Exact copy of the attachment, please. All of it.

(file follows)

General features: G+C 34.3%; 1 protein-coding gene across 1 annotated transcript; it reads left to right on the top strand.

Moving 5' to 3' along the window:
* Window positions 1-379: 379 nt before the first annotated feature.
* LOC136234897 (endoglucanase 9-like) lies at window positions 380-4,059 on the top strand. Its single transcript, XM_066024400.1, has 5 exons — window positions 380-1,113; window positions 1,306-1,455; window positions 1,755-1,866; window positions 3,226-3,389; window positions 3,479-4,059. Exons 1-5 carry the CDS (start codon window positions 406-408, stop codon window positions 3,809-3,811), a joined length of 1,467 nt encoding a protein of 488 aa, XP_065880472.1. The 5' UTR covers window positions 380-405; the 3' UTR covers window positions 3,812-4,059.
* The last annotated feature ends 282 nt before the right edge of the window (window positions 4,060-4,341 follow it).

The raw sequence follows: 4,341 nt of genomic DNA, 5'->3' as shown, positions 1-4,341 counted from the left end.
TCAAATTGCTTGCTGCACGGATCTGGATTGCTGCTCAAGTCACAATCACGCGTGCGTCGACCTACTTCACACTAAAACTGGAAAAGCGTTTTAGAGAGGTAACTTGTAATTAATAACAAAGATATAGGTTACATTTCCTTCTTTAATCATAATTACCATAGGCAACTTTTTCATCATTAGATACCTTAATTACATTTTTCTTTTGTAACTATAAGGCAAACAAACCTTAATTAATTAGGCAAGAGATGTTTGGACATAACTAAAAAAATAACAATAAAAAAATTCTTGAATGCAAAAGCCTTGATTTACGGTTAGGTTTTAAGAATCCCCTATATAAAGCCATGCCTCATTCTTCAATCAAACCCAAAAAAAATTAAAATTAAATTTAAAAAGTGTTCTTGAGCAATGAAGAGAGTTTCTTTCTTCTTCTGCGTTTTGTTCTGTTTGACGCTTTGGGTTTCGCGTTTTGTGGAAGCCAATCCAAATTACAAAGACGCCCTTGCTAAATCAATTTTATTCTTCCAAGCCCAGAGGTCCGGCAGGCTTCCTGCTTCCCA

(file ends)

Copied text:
General features: G+C 34.3%; 1 protein-coding gene across 1 annotated transcript; it reads left to right on the top strand.

Moving 5' to 3' along the window:
* Window positions 1-379: 379 nt before the first annotated feature.
* LOC136234897 (endoglucanase 9-like) lies at window positions 380-4,059 on the top strand. Its single transcript, XM_066024400.1, has 5 exons — window positions 380-1,113; window positions 1,306-1,455; window positions 1,755-1,866; window positions 3,226-3,389; window positions 3,479-4,059. Exons 1-5 carry the CDS (start codon window positions 406-408, stop codon window positions 3,809-3,811), a joined length of 1,467 nt encoding a protein of 488 aa, XP_065880472.1. The 5' UTR covers window positions 380-405; the 3' UTR covers window positions 3,812-4,059.
* The last annotated feature ends 282 nt before the right edge of the window (window positions 4,060-4,341 follow it).

The raw sequence follows: 4,341 nt of genomic DNA, 5'->3' as shown, positions 1-4,341 counted from the left end.
TCAAATTGCTTGCTGCACGGATCTGGATTGCTGCTCAAGTCACAATCACGCGTGCGTCGACCTACTTCACACTAAAACTGGAAAAGCGTTTTAGAGAGGTAACTTGTAATTAATAACAAAGATATAGGTTACATTTCCTTCTTTAATCATAATTACCATAGGCAACTTTTTCATCATTAGATACCTTAATTACATTTTTCTTTTGTAACTATAAGGCAAACAAACCTTAATTAATTAGGCAAGAGATGTTTGGACATAACTAAAAAAATAACAATAAAAAAATTCTTGAATGCAAAAGCCTTGATTTACGGTTAGGTTTTAAGAATCCCCTATATAAAGCCATGCCTCATTCTTCAATCAAACCCAAAAAAAATTAAAATTAAATTTAAAAAGTGTTCTTGAGCAATGAAGAGAGTTTCTTTCTTCTTCTGCGTTTTGTTCTGTTTGACGCTTTGGGTTTCGCGTTTTGTGGAAGCCAATCCAAATTACAAAGACGCCCTTGCTAAATCAATTTTATTCTTCCAAGCCCAGAGGTCCGGCAGGCTTCCTGCTTCCCA